Caeleb Dressel, Emma McKeon and Bobby Finke win gold in swimming’s finale.

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Caeleb Dressel’s winning time of 21.07 seconds was 0.16 of a second off the world record.
Credit...Doug Mills/The New York Times

Andrew Keh

July 31, 2021, 9:11 p.m. ET
Men’s 50m Freestyle
Women’s 50m Freestyle
Men’s 1,500m Freestyle
Women’s 4×100m Medley Relay

July 31, 10:15 p.m. E.T.

Men’s 4×100m Medley Relay

July 31, 10:36 p.m. E.T.

Caeleb Dressel won his fourth gold medal of the Tokyo Olympics on Sunday, sprinting to victory in the 50-meter freestyle to open a frantic final day of the swimming competition at the Tokyo Aquatics Center.

Dressel, diving into the lead and never giving it up — or taking a breath — finished in 21.07 seconds, an Olympic record that was only 16 hundredths of a second off the 12-year-old world record in the event.

Florent Manaudou of France finished second in 21.55 seconds, and Bruno Fratus of Brazil (21.57) came in third.

With his teammates cheering him from the stands, Dressel exploded off the block and never faltered. When he learned that he had won, he flexed his left biceps and then hustled out of the pool to prepare for a relay later in the program.

Dressel entered the pool having already won three gold medals at these Games, in the 4x100 freestyle relay, the 100 free and the 100 butterfly. His time in the 100 butterfly, 49.45 seconds, was a world record.

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Credit...Doug Mills/The New York Times

In the day’s second race, Emma McKeon of Australia emerged from a highly competitive field to take gold in the women’s 50 free, her sixth medal — three golds and three bronzes — of the Tokyo Games. McKeon finished with a time of 23.81 seconds, an Olympic record.

McKeon had started the day knowing that a top-three finish in her two races — the 50 free and the 4x100 medley relay — would make her only the second woman, after the Soviet gymnast Maria Gorokhovskaya in 1952, to win seven medals at a single Olympics.

Sarah Sjoestreom of Sweden came in second place (24.07 seconds), and Pernille Blume of Denmark, who won gold in 2016, took third (24.21). Abbey Weitzel, the only American in the final, finished last.

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Credit...Doug Mills/The New York Times

The two short, explosive races then gave way to one of the longest of the Games, the men’s 1,500-meter freestyle. Bobby Finke, 21, of the United States won his second gold medal at these Games by prevailing in a three-man showdown with Mykhailo Romanchuk of Ukraine and Florian Wellbrock of Germany.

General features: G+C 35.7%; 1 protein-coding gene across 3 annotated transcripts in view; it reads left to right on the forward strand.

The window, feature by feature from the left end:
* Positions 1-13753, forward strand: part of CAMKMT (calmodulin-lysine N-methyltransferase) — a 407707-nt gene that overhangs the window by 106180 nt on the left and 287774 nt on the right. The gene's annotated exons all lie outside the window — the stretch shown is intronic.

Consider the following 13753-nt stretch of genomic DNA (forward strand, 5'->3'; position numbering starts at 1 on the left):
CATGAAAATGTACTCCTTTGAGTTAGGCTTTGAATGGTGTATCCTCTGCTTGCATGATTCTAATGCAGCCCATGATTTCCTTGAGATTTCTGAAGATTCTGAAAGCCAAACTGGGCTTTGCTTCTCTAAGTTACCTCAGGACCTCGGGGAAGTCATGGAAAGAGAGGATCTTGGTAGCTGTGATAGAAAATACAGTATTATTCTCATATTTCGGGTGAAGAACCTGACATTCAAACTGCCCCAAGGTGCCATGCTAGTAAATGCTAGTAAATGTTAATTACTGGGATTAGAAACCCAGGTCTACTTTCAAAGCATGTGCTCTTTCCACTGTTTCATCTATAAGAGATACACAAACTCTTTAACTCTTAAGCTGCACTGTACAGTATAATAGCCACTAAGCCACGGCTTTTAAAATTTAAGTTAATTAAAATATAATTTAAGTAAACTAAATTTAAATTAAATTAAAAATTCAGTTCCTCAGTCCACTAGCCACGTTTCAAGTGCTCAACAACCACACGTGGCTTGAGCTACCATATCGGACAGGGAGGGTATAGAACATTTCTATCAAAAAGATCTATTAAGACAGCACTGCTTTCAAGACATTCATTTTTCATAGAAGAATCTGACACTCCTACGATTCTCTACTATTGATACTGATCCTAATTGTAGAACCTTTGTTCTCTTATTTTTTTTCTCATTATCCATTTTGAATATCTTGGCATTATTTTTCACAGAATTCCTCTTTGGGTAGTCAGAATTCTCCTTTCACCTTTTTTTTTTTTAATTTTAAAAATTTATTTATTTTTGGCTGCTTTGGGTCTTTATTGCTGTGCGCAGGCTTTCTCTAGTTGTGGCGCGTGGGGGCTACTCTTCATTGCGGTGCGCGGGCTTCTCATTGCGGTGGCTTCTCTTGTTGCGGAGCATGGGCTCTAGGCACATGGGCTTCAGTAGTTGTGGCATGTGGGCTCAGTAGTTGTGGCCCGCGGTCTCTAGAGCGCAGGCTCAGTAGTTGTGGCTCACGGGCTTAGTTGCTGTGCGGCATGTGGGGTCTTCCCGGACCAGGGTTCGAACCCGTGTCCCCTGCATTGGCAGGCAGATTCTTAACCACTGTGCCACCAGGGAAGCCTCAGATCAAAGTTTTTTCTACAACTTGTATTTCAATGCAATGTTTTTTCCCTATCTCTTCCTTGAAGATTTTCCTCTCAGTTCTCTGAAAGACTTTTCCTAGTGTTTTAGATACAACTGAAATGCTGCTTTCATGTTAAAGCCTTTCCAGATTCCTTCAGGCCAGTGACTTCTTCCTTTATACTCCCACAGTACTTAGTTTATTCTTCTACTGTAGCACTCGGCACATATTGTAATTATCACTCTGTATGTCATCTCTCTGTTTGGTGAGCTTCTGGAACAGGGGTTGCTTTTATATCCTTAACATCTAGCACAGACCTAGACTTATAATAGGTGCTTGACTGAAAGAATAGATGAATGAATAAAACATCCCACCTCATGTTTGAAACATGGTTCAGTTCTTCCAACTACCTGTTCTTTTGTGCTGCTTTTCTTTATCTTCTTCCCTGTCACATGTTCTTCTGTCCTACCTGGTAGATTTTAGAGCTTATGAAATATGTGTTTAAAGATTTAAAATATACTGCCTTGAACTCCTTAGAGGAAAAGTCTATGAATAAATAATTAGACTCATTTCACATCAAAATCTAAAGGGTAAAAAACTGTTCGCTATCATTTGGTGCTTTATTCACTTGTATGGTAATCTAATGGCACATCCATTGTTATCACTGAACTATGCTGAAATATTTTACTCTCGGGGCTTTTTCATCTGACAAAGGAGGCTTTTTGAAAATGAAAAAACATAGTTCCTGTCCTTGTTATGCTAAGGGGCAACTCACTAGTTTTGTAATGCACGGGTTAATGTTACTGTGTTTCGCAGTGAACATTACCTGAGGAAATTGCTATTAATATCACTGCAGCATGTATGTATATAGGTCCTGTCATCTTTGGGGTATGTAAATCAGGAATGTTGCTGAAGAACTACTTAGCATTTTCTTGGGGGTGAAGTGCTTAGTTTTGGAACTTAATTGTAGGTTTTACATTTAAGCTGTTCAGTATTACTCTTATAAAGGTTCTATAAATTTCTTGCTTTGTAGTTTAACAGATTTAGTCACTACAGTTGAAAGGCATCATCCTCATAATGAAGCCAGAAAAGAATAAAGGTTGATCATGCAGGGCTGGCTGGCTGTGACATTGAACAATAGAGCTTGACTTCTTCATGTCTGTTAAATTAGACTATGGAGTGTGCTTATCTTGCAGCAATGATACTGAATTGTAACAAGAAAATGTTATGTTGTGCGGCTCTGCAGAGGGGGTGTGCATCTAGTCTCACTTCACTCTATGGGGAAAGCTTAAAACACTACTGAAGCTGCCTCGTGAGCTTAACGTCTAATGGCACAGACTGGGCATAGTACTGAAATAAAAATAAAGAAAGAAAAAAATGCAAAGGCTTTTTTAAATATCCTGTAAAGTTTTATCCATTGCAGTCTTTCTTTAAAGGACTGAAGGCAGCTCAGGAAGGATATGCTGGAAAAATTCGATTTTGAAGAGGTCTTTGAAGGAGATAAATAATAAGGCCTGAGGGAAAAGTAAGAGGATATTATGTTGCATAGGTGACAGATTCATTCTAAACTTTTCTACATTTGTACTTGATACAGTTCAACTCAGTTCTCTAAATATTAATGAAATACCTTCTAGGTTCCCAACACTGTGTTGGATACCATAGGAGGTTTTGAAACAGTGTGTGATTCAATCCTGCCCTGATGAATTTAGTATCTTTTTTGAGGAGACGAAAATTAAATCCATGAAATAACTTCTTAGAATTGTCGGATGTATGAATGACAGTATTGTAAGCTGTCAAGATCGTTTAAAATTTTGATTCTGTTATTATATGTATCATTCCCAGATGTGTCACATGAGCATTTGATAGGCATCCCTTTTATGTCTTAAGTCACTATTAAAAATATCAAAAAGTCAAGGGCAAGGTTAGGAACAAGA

Finke hung close for most of the race and then slingshotted into the lead on his final turn, leading his rivals to the wall. He finished in 14 minutes 39.65 seconds, a body length ahead of Romanchuk (14:40.66) and Wellbrock (14:40.91).

“I was just trying to hold on and get my hand on the wall,” Finke said.

Finke, who was competing at his first Olympics, won the men’s 800-meter freestyle on Thursday.

The final was missing the event’s dominant swimmer over the past decade, Sun Yang of China, who holds the world and Olympic records. Sun was barred from competing in the Games, or anywhere else, while he serves a four-year doping suspension.

The crowd of American swimmers in the stands blew air horns and whistles and chanted, “Let’s go, Bobby!” as Finke emerged poolside before the race. Heading into the final 200 meters, Finke was part of a group of three — alongside Wellbrock and Romanchuk — far ahead of the pack. Then, on the final lap, he showed his prodigious closing speed to claim the gold.

His victory, and Katie Ledecky’s in the women’s event, gave the United States a sweep of the grueling 30-lap swimming marathons, the longest races in the competition.

The session was to end with two exciting medley relays. The American women won gold in the 4x100 medley relay at the 2016 Games, but they expected to face potentially overpowering competition here in the form of Canada and Australia.

The men’s 4x100 medley relay is the final swimming event of the Tokyo Olympics, and there is history on the line. The American men have won gold in every Olympics they have competed in. (They did not participate in 1980, when the United States boycotted the Moscow Olympics.) But they enter the race as underdogs, with Britain, which qualified with the fastest time (3:31.47), and Australia looking the strongest out of the field.

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